Today’s Jewniverse is about a translation of the Shema prayer — only, it’s not the prayer as you’ve ever heard it. Rabbi Darby Jared Leigh talks about the word-to-word translation, asking whether “Israel” refers to the place or the people Israel — and why would you start a prayer off “Hear O Israel” when you can’t hear?
“When our love was strong, we could have made our bed on the blade of a sword. Now that our love is no longer strong, a bed sixty cubits wide is not large enough”
“Where there is no food there is no Torah; and where there is no Torah there is no food.”
I became Orthodox under the guidance of someone who advised me to run from it. Rabbi Dr. Barry Freundel, the rabbi of the Kesher Israel Congregation in Washington D.C. — whose name you might recognize from the 2000 presidential election, when he was constantly quoted as “Joe Lieberman’s rabbi” and asked deeply-thought questions like, “If a nuclear war breaks out on Shabbat, will Senator Lieberman be allowed to help out in the ensuing battles?”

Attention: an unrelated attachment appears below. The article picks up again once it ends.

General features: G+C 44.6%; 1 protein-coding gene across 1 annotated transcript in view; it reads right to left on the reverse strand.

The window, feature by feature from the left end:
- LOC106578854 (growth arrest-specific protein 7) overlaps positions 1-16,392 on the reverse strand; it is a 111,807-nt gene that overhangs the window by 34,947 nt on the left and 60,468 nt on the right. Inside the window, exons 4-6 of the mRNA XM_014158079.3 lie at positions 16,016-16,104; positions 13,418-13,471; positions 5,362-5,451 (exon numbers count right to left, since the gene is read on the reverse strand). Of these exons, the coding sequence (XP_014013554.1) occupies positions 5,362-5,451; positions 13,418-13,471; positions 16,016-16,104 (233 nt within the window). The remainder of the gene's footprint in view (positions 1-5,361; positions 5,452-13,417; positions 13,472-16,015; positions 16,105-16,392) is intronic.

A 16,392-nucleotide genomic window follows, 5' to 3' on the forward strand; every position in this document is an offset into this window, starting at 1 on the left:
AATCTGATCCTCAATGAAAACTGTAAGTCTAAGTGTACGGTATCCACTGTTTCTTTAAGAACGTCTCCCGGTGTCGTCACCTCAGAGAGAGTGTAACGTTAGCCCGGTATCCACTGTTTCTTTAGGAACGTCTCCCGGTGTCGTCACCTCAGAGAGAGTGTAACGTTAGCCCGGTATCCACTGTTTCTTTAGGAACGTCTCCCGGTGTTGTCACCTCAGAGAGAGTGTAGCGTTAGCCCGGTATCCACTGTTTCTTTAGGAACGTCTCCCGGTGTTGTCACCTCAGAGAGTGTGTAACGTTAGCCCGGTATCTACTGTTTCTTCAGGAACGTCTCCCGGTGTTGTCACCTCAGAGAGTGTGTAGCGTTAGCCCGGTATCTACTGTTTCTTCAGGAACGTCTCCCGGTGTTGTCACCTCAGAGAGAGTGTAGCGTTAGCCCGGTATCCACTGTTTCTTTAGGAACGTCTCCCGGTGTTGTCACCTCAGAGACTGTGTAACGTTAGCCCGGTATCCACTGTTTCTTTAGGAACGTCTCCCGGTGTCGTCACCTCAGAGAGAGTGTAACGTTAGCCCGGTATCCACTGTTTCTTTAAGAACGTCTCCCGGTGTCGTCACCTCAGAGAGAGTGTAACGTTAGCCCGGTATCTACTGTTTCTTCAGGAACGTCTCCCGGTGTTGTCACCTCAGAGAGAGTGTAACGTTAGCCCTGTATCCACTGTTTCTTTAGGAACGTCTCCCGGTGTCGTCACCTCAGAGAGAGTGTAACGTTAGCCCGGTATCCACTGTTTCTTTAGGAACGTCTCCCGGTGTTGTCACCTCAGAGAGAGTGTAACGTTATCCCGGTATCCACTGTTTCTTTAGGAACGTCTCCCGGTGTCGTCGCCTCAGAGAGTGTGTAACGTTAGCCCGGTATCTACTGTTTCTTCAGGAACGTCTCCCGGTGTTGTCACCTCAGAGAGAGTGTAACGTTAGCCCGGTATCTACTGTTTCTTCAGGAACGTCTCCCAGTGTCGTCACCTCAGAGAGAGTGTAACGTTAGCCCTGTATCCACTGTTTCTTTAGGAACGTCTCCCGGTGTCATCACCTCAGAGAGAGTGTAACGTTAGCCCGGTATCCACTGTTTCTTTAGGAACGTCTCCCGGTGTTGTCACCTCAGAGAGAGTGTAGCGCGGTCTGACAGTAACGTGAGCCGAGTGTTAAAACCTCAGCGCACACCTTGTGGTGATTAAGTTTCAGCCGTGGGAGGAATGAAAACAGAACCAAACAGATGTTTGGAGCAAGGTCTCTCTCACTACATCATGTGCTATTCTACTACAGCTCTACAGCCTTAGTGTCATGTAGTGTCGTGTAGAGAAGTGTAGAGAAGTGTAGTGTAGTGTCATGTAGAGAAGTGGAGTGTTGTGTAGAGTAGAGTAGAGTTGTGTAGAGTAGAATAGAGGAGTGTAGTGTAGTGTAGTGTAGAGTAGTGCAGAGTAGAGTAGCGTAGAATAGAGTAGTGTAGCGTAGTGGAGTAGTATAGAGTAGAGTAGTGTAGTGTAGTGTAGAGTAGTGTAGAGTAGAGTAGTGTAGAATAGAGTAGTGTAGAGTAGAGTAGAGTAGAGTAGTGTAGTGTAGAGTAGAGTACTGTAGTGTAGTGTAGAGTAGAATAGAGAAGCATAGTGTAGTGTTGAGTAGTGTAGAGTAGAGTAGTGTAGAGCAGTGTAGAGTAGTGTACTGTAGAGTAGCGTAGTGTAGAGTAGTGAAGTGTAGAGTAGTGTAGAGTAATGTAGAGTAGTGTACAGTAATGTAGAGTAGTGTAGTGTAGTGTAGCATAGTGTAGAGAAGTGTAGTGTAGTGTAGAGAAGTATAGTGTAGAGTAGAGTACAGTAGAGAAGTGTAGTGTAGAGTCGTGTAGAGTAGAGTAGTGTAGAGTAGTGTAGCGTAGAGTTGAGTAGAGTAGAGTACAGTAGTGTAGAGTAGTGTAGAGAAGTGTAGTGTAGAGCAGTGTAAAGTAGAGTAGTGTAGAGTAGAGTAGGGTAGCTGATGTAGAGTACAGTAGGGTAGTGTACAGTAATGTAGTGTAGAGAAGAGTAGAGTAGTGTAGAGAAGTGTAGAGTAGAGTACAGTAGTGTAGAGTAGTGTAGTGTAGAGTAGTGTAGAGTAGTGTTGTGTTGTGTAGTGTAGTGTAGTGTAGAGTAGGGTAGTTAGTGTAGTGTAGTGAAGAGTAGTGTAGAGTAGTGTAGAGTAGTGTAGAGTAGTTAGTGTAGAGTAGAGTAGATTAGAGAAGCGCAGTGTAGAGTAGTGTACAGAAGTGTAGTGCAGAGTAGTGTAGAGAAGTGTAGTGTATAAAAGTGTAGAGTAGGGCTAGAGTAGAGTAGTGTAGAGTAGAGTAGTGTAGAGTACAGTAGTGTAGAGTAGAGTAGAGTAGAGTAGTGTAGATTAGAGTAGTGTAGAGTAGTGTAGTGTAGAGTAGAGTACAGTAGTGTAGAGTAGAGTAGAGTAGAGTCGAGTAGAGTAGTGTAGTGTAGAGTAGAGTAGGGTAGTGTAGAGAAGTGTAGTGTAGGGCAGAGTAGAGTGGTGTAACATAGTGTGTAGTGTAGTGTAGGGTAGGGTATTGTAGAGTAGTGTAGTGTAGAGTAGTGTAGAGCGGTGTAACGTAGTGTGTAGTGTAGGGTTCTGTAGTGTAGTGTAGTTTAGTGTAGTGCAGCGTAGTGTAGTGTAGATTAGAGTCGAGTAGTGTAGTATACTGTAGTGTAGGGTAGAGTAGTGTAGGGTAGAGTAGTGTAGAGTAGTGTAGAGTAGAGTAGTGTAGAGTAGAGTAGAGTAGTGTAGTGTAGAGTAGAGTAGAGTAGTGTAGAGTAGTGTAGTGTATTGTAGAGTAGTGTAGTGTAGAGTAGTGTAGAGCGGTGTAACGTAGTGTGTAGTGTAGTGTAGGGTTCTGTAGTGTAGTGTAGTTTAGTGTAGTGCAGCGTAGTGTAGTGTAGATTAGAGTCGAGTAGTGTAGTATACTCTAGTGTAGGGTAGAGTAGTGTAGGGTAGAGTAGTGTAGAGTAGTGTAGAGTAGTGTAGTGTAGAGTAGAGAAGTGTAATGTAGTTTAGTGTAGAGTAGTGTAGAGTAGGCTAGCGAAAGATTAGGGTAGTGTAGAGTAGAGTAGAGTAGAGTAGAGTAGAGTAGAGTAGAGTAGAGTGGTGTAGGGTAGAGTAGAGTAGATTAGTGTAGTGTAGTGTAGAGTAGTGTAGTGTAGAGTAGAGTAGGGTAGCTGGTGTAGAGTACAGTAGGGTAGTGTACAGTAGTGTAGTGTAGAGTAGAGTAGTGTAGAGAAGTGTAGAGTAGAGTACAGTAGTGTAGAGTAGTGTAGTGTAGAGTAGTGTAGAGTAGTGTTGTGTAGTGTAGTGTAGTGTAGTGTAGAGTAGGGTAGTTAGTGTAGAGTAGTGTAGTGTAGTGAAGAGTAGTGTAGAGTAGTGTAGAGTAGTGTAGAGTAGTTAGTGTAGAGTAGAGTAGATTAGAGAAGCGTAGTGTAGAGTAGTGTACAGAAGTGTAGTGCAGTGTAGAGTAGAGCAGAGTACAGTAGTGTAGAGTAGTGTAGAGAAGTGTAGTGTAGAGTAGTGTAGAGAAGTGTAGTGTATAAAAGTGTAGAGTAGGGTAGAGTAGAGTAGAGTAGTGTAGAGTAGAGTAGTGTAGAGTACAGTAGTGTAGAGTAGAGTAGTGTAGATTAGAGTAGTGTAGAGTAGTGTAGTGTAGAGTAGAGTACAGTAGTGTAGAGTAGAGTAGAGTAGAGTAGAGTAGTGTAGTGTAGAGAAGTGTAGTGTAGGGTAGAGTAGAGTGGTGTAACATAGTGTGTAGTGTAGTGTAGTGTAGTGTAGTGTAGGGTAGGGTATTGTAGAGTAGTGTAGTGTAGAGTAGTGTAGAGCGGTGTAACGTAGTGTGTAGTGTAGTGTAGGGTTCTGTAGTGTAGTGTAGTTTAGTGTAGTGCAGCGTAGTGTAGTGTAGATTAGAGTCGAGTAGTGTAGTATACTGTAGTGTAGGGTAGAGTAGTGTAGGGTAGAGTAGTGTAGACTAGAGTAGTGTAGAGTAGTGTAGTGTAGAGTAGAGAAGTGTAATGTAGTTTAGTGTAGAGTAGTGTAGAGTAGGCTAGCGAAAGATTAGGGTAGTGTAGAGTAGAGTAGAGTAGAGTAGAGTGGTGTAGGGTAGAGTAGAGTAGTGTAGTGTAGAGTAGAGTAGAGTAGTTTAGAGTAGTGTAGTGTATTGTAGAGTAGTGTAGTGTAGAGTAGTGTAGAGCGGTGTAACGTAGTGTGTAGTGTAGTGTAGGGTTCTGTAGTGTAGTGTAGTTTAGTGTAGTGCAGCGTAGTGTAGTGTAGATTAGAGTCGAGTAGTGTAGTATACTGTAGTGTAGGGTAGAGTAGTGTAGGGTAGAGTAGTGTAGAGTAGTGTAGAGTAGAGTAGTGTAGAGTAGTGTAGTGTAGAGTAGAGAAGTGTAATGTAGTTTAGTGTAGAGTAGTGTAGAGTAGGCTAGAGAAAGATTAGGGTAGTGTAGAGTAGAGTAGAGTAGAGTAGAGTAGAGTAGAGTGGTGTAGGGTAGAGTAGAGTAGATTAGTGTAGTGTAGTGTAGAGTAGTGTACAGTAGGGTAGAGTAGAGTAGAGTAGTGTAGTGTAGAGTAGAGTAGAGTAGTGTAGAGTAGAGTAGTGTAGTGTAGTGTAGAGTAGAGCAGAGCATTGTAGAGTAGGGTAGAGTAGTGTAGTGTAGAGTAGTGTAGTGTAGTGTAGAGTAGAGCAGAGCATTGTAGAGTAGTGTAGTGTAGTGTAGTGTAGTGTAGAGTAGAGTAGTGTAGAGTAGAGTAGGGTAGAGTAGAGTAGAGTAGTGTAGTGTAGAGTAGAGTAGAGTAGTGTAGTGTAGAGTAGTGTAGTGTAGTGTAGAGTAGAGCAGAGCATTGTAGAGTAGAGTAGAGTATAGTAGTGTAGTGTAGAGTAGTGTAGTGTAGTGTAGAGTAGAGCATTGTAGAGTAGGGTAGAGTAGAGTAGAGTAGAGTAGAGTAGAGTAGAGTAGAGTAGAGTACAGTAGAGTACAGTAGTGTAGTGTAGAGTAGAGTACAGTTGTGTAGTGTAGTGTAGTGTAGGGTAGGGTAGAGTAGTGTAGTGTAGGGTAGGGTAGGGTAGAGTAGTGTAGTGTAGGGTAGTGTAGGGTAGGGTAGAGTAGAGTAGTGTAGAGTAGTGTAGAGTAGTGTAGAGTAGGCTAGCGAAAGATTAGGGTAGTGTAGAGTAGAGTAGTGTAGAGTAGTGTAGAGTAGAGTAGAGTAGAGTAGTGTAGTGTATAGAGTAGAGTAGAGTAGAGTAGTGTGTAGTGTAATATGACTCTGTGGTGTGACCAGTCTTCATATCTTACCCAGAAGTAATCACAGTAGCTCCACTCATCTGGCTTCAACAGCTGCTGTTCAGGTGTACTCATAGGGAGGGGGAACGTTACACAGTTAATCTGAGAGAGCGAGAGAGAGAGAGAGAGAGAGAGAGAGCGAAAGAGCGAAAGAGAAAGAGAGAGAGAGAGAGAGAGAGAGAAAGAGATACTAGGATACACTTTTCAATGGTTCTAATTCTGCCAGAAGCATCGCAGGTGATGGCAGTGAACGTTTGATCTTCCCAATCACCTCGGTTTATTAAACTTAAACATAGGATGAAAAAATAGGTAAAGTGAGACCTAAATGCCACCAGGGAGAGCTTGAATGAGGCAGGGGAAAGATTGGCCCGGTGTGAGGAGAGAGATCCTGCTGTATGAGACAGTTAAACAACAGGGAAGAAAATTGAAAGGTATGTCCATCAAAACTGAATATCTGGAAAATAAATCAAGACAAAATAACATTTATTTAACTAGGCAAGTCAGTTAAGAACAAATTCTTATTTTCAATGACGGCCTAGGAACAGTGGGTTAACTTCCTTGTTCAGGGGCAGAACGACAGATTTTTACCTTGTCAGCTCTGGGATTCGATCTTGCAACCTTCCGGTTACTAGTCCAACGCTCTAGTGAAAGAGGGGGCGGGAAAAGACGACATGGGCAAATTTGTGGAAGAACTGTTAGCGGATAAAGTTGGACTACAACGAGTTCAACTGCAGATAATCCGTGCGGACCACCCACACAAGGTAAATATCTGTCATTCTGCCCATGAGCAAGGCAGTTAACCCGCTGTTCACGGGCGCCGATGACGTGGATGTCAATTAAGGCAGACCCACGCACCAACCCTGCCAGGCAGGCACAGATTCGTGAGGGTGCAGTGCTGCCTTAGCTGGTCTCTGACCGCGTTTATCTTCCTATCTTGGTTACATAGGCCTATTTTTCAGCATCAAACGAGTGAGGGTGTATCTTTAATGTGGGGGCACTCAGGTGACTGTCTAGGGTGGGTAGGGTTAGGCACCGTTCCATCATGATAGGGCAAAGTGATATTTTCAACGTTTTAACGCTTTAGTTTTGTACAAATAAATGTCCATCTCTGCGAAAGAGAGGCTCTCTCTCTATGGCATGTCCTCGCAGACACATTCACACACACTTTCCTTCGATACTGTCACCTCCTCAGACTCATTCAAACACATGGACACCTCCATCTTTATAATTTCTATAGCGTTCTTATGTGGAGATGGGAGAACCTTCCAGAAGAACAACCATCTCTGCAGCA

“How goodly are your tents, O Jacob, your dwelling places, O Israel. Like brooks are they turned, like gardens by the river, like cedars beside the waters the waters flow from God’s buckets… Those who bless you are blessed and those who curse you are cursed.”
The Bible doesn’t do the best job of letting the main characters tell their side of the story. Take Moses for example. He must have been pretty pissed when God made him go speak in front of Pharoah even though he stated clearly that he had a stutter.
“A man should never single out one of his children for favored treatment, for because of two extra coins’ worth of silk, which Jacob gave to Joseph and not to his other sons, Joseph’s brothers became jealous of him, and one thing led to another until our ancestors became slaves in Egypt.”
A new book “relies on an imaginative reading of the Bible supplemented by legends and lore promulgated by Jews, Christians, and Muslims over the centuries’ to create an “unauthorized biography” of King Solomon. (Jewish Ideas Daily)
Our good friends at AJWS are looking for a few more good women and men to write their social justice commentaries. It’s a great opportunity for writers and activists of all kinds.
Guess what? The Maxwell House Haggadah is being reissued this year, and it’s new and improved…but let’s face it, probably still solidly mediocre.